The Mexican Revolution: Toward Its Centenary
Thursday, February 25, 2010 : 3:00pm to 5:00pm
University Park Campus
USC Fisher Museum of Art
Image: Marta Palau, Homanaje Artistico a Lazaro Cardenas (Artistic Homage to Lazaro Cardenas), 1981, suite of 13 silkscreen prints and 14 texts; courtesy of USC Libraries and The Boeckmann Center for Iberian and Latin American Studies
Dr. Gloria Arjona leads a discussion on the Mexican Revolution and its impact on Mexican society today.
Dr. Gloria Arjona of the USC College exposes the causes of the Mexican Revolution, the active participation of women soldiers, and the impact of this conflict on the Mexican society.
The lecture will be interspersed with some corridos (revolutionary ballads).
Gloria Arjona received her Ph.D. on Mexican Literature at USC.
In celebration of the centennial anniversary of the Mexican Revolution and the bicentennial of Mexican Independence, the USC Fisher Museum of Art and the USC Libraries’ Beockmann Center for Iberian and Latin American Studies present the work of two major contemporary Mexican Artists: Marta Palau and Demian Flores.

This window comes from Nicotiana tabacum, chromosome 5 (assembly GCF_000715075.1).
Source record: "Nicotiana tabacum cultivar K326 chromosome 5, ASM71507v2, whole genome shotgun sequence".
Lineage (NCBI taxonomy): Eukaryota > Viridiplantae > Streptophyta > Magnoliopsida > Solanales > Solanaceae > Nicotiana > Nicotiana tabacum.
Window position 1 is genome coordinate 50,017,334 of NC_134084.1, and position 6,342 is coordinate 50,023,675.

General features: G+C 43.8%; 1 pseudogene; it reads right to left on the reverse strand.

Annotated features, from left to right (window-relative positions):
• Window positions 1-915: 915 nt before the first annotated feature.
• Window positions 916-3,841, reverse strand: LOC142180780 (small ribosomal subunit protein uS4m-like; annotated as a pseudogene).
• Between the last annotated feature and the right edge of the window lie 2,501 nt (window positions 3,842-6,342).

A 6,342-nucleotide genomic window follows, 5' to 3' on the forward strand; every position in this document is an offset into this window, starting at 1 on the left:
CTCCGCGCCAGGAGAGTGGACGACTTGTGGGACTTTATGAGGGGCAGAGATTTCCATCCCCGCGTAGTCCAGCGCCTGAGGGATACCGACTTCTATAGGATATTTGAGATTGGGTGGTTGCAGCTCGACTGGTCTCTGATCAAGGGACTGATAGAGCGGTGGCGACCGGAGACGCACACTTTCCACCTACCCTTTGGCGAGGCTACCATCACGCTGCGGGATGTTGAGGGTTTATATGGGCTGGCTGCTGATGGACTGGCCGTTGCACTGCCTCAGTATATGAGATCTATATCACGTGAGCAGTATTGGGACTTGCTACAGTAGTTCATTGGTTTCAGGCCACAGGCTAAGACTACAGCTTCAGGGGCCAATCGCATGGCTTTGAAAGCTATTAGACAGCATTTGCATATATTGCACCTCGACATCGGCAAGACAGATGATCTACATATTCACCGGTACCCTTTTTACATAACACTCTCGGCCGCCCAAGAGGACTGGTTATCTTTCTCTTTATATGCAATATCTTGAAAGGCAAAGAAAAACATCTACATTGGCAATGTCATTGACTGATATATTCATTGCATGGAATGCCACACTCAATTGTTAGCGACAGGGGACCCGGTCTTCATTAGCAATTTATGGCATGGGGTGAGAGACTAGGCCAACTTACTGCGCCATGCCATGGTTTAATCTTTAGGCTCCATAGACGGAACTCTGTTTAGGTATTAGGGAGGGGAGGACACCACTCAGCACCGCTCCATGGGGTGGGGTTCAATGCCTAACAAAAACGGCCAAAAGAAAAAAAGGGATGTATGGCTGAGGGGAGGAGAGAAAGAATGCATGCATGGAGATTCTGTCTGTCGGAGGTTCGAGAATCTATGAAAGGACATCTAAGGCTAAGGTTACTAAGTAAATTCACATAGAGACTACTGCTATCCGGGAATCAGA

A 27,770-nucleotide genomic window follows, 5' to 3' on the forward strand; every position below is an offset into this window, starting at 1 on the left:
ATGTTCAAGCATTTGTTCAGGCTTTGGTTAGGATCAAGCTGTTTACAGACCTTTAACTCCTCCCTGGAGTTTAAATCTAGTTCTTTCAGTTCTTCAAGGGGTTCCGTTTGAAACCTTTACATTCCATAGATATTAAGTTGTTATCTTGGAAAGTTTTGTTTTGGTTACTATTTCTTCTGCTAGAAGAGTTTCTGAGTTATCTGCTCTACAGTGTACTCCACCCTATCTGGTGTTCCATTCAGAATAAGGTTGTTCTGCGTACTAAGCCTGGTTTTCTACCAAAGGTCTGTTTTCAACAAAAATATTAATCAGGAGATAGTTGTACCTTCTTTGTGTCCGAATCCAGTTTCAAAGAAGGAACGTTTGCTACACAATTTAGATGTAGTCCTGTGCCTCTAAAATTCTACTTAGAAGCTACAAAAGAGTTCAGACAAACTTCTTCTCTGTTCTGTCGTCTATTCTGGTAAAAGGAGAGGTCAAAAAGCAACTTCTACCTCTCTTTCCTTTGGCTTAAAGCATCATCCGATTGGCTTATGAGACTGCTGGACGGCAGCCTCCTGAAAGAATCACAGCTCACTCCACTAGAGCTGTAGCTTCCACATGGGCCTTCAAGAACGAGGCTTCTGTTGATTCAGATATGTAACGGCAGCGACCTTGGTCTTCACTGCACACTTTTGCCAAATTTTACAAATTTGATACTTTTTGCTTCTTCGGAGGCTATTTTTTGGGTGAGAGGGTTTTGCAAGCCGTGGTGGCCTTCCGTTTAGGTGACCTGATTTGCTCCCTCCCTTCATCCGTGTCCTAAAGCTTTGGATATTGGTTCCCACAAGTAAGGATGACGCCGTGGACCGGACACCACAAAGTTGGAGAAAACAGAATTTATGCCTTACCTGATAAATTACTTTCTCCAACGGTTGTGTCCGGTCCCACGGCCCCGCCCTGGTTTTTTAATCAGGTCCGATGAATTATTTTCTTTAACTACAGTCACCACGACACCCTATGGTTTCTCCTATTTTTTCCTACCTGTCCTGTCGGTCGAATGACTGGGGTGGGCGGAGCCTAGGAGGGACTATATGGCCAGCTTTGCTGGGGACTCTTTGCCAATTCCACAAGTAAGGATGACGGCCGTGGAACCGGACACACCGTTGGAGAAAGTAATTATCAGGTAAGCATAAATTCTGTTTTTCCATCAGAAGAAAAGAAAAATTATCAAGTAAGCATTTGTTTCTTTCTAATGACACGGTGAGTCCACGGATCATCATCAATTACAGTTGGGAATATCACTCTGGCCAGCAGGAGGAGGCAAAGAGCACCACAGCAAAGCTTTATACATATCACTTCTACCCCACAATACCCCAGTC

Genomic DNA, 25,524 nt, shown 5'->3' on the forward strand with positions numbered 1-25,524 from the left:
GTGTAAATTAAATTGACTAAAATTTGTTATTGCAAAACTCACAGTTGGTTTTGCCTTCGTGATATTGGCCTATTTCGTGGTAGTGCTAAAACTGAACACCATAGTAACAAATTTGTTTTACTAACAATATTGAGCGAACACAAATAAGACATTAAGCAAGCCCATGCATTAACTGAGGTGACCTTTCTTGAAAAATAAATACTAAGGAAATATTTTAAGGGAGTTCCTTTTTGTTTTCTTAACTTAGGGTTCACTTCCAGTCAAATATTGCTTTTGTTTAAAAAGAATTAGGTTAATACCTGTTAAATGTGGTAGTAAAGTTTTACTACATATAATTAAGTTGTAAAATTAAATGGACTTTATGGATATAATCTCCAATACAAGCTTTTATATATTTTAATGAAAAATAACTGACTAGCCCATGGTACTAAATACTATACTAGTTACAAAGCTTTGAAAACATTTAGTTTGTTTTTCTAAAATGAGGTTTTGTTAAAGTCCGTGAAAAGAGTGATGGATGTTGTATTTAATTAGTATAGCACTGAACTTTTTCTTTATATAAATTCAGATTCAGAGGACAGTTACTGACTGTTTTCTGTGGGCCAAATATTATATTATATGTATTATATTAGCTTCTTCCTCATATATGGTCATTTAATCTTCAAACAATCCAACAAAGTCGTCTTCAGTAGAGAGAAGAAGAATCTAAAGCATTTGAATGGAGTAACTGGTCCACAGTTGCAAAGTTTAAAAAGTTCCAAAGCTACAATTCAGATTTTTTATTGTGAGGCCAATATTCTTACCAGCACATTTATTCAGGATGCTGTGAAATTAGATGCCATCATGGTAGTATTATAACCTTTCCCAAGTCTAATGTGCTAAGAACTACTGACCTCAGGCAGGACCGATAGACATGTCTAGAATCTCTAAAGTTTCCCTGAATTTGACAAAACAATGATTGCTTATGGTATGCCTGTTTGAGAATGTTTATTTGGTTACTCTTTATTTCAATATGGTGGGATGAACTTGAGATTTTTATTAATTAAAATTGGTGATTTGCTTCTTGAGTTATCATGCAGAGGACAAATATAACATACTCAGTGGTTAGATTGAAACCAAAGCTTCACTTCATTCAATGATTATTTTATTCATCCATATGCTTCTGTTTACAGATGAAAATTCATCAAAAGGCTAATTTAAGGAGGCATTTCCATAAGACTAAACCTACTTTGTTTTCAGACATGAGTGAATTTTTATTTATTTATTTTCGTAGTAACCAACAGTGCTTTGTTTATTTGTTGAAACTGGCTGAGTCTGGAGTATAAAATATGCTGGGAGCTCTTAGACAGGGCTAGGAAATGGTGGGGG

Marta Palau, born 1934, fled Spain at age six as a result of the Spanish Civil War. She and her family found refuge in Mexico. The series of prints that will be presented, Homenaje Artistico a Lazaro Cardenas (Artistic Homage to Lazaro Cardenas) is Palau’s personal homage to Mexican President General Lazaro Cardenes, who granted refuge to thousands of exiles fleeing Spain.
Demian Flores, born 1971, examines in his work the confluence of contemporary and ancestral themes in Mexican identity. His paintings and prints comprise multilayered webs of meaning, exploring sociocultural phenomena.